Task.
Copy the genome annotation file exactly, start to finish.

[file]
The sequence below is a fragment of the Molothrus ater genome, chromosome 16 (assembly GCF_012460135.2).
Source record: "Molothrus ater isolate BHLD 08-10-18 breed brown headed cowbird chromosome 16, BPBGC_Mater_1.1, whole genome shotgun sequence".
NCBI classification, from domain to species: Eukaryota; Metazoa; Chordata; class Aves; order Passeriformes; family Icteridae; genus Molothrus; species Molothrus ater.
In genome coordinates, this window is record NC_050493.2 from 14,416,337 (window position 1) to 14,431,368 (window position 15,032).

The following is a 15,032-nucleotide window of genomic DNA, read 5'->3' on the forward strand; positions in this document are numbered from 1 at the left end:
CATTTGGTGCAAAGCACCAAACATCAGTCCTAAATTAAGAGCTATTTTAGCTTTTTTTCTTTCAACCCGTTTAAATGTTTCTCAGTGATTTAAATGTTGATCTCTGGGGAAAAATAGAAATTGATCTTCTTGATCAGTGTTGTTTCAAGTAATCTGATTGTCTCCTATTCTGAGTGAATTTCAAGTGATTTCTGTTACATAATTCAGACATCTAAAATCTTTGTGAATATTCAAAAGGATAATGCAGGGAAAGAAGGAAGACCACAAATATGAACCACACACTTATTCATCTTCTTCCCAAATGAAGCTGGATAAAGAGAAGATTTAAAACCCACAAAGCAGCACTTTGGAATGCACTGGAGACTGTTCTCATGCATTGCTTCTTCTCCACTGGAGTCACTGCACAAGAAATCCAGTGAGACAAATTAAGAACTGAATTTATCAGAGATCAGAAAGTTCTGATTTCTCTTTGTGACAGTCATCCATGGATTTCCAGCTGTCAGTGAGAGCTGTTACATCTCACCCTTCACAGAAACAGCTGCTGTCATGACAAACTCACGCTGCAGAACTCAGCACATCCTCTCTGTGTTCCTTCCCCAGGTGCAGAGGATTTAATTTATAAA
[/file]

The sequence below is a fragment of the Molothrus ater genome, chromosome 16 (assembly GCF_012460135.2).
Source record: "Molothrus ater isolate BHLD 08-10-18 breed brown headed cowbird chromosome 16, BPBGC_Mater_1.1, whole genome shotgun sequence".
NCBI classification, from domain to species: Eukaryota; Metazoa; Chordata; class Aves; order Passeriformes; family Icteridae; genus Molothrus; species Molothrus ater.
In genome coordinates, this window is record NC_050493.2 from 14,416,337 (window position 1) to 14,431,368 (window position 15,032).

The following is a 15,032-nucleotide window of genomic DNA, read 5'->3' on the forward strand; positions in this document are numbered from 1 at the left end:
CATTTGGTGCAAAGCACCAAACATCAGTCCTAAATTAAGAGCTATTTTAGCTTTTTTTCTTTCAACCCGTTTAAATGTTTCTCAGTGATTTAAATGTTGATCTCTGGGGAAAAATAGAAATTGATCTTCTTGATCAGTGTTGTTTCAAGTAATCTGATTGTCTCCTATTCTGAGTGAATTTCAAGTGATTTCTGTTACATAATTCAGACATCTAAAATCTTTGTGAATATTCAAAAGGATAATGCAGGGAAAGAAGGAAGACCACAAATATGAACCACACACTTATTCATCTTCTTCCCAAATGAAGCTGGATAAAGAGAAGATTTAAAACCCACAAAGCAGCACTTTGGAATGCACTGGAGACTGTTCTCATGCATTGCTTCTTCTCCACTGGAGTCACTGCACAAGAAATCCAGTGAGACAAATTAAGAACTGAATTTATCAGAGATCAGAAAGTTCTGATTTCTCTTTGTGACAGTCATCCATGGATTTCCAGCTGTCAGTGAGAGCTGTTACATCTCACCCTTCACAGAAACAGCTGCTGTCATGACAAACTCACGCTGCAGAACTCAGCACATCCTCTCTGTGTTCCTTCCCCAGGTGCAGAGGATTTAATTTATAAA